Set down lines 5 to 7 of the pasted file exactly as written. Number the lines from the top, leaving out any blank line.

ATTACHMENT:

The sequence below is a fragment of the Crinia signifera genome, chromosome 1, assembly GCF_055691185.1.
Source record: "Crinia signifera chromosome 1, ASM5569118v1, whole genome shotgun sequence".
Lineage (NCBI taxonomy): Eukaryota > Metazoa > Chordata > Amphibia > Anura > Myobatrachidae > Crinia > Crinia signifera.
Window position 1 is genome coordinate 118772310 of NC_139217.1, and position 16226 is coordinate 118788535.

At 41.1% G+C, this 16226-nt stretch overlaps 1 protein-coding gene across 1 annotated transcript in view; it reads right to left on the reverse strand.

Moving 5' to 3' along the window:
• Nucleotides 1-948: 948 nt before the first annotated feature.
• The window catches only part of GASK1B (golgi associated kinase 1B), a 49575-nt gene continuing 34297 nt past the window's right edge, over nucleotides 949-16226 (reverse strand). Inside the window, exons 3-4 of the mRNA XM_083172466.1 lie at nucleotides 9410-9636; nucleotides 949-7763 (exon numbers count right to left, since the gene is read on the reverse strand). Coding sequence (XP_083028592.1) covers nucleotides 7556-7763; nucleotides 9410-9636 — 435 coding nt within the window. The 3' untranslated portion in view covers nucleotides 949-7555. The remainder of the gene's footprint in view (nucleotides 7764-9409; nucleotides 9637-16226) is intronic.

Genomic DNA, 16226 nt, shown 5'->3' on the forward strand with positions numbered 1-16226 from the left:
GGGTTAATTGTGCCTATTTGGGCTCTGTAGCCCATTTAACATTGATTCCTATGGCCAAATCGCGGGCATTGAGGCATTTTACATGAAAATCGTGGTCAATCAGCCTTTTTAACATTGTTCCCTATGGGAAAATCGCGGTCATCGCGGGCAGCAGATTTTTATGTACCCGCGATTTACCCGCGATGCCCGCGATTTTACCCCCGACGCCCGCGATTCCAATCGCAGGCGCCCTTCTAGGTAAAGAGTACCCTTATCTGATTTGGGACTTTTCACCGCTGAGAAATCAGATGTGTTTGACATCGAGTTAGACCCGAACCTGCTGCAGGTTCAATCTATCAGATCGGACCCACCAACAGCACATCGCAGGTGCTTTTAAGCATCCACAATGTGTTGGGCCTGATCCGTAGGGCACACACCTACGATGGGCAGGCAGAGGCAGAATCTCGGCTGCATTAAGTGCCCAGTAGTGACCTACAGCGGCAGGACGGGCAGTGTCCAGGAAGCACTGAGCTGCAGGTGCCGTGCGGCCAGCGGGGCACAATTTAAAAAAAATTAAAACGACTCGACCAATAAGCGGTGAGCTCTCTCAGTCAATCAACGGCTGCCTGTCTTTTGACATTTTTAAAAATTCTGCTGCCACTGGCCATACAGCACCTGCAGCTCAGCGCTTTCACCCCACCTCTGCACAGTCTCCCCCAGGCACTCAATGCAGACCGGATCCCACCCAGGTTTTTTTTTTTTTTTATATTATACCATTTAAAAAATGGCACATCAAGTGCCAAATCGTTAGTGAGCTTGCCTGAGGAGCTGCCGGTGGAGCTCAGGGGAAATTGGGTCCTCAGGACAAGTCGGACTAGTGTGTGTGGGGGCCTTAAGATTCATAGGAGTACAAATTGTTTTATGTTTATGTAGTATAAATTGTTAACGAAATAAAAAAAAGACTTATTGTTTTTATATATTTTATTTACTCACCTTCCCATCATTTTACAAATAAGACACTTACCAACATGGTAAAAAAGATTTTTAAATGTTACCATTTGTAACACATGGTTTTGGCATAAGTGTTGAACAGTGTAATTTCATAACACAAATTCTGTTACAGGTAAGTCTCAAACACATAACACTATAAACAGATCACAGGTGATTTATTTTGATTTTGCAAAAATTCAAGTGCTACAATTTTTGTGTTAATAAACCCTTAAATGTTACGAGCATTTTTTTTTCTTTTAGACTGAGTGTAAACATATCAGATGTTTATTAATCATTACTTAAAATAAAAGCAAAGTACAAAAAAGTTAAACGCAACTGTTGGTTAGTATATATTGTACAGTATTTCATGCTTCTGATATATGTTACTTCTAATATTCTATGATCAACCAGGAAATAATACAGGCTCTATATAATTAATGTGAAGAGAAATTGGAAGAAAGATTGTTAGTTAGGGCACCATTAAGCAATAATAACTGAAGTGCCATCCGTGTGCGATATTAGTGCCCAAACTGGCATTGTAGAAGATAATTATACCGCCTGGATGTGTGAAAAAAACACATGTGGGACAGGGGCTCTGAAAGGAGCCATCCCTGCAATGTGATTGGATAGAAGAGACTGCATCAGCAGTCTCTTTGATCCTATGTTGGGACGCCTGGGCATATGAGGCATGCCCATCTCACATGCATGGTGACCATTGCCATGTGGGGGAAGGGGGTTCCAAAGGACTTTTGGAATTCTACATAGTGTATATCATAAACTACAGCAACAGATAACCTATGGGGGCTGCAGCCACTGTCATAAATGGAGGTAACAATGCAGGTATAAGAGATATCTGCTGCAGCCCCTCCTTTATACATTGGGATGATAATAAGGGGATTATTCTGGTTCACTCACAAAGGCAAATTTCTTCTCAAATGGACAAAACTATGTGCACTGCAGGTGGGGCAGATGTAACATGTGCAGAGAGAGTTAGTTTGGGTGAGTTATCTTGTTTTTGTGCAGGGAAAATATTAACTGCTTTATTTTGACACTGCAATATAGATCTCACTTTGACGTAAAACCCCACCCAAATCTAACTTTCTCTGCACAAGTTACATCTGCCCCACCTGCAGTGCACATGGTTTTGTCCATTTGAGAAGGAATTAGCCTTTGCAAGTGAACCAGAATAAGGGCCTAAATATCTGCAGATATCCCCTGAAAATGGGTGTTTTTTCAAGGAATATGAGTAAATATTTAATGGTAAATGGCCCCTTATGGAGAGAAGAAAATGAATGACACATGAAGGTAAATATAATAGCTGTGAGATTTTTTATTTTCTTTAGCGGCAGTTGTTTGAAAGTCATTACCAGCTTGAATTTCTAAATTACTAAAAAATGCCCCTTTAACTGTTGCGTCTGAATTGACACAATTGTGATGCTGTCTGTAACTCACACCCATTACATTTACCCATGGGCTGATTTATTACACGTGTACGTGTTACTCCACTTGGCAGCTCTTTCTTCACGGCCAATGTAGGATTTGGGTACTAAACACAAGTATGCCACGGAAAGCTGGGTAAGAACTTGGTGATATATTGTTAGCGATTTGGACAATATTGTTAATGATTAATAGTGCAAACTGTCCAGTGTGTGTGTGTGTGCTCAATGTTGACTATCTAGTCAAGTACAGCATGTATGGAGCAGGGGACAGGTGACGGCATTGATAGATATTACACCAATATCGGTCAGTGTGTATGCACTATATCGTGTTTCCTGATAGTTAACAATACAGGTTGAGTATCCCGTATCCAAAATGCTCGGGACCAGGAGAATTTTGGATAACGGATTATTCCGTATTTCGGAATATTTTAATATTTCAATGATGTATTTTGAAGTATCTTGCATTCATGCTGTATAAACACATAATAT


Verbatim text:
At 41.1% G+C, this 16226-nt stretch overlaps 1 protein-coding gene across 1 annotated transcript in view; it reads right to left on the reverse strand.

Moving 5' to 3' along the window:
• Nucleotides 1-948: 948 nt before the first annotated feature.